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Discussion Starter · #1 · (Edited)
So we all know what castor/camber/toe is.

We know how all of them work and how it affects our car's handling, cornering grip, and tire temperatures.

My questions are as follows.

1) Castor is a calculated number right?
2) How do you calculate castor?
3) How can you calculate camber gain say.. per degree of steering input based off castor.
4) How can I calculate camber loss on the inside tire?

Reason why I'm asking is, assuming most of the corners at my local track requires 45deg of steering input. How much camber can I gain/lose with say 45deg of input.

Just wondering because maybe I can try to maximize castor and minimize my camber so I can brake later, harder and have better acceleration.

Example at what I'm trying to get at.
I require -2.5deg of camber to prevent rollover and have even tire temps.

I currently have -2.25 camber but if I turn my wheel with 1.5deg of castor, it becomes -2.5 camber.
However, if I lower camber to -2.0 and raise castor to 2.5deg, with the wheel turned I still get same -2.5 camber.
 

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K24 > K20
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So we all know what castor/camber/toe is.

We know how all of them work and how it affects our car's handling, cornering grip, and tire temperatures.

My questions are as follows.

1) Castor is a calculated number right?
2) How do you calculate castor?
3) How can you calculate camber gain say.. per degree of steering input based off castor.
4) How can I calculate camber loss on the inside tire?

Reason why I'm asking is, assuming most of the corners at my local track requires 45deg of steering input. How much camber can I gain/lose with say 45deg of input.

Just wondering because maybe I can try to maximize castor and minimize my camber so I can brake later, harder and have better acceleration.

Example at what I'm trying to get at.
I require -2.5deg of camber to prevent rollover and have even tire temps.

I currently have -2.25 camber but if I turn my wheel with 1.5deg of castor, it becomes -2.5 camber.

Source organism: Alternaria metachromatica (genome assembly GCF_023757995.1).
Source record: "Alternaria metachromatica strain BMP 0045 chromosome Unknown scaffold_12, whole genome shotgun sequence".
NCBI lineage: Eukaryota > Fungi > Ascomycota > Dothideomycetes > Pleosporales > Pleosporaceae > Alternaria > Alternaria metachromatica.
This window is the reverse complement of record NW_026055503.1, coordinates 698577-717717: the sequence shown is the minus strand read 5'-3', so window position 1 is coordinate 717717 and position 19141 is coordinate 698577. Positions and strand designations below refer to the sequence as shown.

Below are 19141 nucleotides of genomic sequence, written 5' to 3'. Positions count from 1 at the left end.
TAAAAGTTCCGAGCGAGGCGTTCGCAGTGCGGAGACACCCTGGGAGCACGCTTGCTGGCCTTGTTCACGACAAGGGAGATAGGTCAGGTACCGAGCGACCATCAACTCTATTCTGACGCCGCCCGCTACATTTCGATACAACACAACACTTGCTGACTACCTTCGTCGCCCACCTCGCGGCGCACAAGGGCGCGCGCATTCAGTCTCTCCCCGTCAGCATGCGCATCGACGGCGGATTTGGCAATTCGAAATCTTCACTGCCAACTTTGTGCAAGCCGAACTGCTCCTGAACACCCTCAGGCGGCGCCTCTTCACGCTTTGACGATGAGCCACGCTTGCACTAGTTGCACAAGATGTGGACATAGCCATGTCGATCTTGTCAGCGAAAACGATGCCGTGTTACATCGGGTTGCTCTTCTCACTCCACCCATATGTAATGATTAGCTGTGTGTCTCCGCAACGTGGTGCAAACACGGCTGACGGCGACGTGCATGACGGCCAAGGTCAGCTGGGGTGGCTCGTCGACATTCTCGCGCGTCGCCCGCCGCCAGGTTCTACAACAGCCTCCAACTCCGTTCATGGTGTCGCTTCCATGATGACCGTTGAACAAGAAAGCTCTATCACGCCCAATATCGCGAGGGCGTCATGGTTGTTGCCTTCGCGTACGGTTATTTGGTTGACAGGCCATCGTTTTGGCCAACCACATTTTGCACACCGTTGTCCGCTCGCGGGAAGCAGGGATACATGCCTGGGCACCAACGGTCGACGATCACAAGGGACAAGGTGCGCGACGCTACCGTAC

However, if I lower camber to -2.0 and raise castor to 2.5deg, with the wheel turned I still get same -2.5 camber.
ooo
 

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i thought castor is a measured angle (it is measured in "degrees", afterall)

this is just my theory, so it might be wrong:
- dynamic camber (ignoring the camber gain/lost from suspension motion) is affected by both castor and SAI.
- SAI negates the effect castor.
 

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Caster is the angle from the vertical of the steering axis (Think bicycle steering rake). Whatever your caster angle is, the outboard negative camber will equal the caster angle if the wheel could be turned 90 degrees (which it can't). I'm not sure if the geometry is linear, but you can probably approximate the outboard negative camber as a percent of caster angle, that is a 45 degree turn (half of a full 90 and probably at the limit of real steering) would give you camber equal to half of the caster. A 22.5 degree turn (90/4) would give you camber approximately 1/4 of caster angle. An 11.25 degree turn (90/8) would give you camber approximately 1/8 of the caster angle.
 

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Engineering
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i like where this thread is going too. could learn alot from this thread.
 

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The GREG